There can be many reasons for your pay being lower than you expected.

If Your Employer Has Paid You Late

Being paid late by your employer is a frustrating and stressful situation to find yourself in. Not having funds in your bank on the agreed day will effect your finances badly.  This can lead to becoming overdrawn or bank charges being applied.

If your pay has not been issued by the agreed date, your employer is in breach of the contract. You should continue working but also try to resolve the error or oversight. You can talk to the HR department if your workplace has one.

Refusing to work until you have been paid might seem tempting. However, you would then be in breach of your contract as well. This could, potentially, lead to dismissal.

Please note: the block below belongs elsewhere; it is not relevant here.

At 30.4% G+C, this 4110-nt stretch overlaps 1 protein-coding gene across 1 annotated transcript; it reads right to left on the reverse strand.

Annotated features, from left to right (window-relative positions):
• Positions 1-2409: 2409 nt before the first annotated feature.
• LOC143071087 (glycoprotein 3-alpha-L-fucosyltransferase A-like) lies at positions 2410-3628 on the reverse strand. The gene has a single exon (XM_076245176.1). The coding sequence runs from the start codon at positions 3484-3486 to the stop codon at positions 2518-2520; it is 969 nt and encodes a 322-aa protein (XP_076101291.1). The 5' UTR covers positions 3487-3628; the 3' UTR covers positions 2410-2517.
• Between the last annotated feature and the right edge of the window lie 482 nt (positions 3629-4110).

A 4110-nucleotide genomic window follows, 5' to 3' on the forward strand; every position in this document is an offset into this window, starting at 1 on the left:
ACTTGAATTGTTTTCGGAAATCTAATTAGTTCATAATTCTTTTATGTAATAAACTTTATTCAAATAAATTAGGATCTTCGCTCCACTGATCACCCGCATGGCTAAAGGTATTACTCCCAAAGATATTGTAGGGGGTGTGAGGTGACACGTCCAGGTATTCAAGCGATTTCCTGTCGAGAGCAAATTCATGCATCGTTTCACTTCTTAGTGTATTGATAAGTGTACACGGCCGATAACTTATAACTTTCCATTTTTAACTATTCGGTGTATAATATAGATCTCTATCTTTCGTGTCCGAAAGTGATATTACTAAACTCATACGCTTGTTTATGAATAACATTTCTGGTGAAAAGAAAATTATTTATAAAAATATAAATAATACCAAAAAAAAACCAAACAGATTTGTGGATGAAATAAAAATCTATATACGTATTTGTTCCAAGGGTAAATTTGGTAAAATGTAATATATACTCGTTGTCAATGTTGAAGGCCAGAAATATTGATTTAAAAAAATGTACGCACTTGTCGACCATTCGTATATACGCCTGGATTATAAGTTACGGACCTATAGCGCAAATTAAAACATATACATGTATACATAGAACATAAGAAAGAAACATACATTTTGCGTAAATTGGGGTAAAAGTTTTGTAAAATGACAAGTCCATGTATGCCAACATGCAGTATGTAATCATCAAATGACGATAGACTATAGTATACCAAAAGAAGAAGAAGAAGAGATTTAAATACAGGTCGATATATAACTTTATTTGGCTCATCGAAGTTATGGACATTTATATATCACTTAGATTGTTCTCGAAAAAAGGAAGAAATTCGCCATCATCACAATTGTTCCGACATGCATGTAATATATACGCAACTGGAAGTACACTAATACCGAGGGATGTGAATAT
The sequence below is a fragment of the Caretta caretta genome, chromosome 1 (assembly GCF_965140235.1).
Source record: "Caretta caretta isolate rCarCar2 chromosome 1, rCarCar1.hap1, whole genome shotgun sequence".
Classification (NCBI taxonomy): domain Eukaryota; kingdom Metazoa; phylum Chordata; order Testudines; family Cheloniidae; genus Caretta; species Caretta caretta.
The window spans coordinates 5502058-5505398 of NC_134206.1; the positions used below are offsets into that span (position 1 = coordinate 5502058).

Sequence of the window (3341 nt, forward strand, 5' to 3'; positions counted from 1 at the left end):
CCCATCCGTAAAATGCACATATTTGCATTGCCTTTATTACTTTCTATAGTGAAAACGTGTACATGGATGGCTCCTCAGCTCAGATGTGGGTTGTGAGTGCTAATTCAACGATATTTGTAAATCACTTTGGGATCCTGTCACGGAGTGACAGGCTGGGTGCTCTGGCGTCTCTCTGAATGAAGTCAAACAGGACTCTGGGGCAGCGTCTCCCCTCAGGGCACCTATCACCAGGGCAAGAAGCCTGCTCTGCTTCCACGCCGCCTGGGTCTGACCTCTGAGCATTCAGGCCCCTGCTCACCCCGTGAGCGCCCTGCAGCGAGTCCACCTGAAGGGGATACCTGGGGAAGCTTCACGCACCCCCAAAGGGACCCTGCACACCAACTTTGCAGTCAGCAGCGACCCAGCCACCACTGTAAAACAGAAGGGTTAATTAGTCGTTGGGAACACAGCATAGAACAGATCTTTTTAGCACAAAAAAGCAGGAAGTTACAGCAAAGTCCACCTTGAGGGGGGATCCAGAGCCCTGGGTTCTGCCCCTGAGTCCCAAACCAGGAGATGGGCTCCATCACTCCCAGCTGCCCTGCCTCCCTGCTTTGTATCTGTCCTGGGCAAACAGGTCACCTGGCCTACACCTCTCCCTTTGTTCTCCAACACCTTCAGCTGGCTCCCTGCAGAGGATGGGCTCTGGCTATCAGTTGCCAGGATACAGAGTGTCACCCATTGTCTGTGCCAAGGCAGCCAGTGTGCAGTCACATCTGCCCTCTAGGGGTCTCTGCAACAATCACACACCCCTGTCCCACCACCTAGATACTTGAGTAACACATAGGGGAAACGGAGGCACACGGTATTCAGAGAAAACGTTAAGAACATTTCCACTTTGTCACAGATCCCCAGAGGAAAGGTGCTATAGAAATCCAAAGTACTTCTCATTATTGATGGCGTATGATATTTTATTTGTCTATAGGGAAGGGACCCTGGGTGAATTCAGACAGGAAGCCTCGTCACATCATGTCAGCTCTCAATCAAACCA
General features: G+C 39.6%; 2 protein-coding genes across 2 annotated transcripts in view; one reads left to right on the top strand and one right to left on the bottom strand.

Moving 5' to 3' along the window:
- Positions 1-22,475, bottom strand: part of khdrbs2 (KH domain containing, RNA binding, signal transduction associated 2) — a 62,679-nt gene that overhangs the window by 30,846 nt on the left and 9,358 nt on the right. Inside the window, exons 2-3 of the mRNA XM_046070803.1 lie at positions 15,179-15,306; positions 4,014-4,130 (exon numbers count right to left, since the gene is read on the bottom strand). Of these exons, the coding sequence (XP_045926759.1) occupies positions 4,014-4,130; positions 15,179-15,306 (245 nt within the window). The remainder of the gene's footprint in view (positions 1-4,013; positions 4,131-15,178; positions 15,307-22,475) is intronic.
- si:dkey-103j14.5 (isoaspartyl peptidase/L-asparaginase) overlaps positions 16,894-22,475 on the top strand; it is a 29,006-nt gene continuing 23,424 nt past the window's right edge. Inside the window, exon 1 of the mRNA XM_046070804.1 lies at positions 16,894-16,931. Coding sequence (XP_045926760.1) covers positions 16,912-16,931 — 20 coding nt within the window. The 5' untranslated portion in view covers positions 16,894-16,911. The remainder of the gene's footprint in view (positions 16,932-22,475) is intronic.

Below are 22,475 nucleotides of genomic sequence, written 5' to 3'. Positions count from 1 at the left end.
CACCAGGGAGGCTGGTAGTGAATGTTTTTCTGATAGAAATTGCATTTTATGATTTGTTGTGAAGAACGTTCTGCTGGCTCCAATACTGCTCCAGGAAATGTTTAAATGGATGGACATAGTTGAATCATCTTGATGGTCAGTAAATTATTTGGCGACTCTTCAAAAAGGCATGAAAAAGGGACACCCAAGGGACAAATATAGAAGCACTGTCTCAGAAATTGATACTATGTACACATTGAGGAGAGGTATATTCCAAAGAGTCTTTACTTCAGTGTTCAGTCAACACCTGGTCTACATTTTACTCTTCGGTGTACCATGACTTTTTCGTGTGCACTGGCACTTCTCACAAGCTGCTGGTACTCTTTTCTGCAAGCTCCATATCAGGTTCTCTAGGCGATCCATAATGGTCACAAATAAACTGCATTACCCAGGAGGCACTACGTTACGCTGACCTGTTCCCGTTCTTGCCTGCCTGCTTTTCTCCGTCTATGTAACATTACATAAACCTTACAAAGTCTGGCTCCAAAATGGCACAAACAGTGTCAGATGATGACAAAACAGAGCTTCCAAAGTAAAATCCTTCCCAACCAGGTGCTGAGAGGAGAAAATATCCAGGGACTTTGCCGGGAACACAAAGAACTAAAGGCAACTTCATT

You can raise a formal grievance if the problem isn’t resolved or happens regularly. ACAS may also be able to help in more complex situations.

If You Have Not Been Paid for All Hours Worked

A common reason for being underpaid is due to an incorrect entry of the hours you have worked. Such mistakes are easy to make and not always picked up when payments are processed.

This is one reason it’s important to keep your own record of all hours you work during each pay reference period. You should also receive a payslip which will contain a detailed breakdown of all monies owed. It will also detail any deductions made.

It’s also a good idea to check your contract for any conditions that might limit how much you are paid. For example, employers have no legal obligation to pay staff for overtime.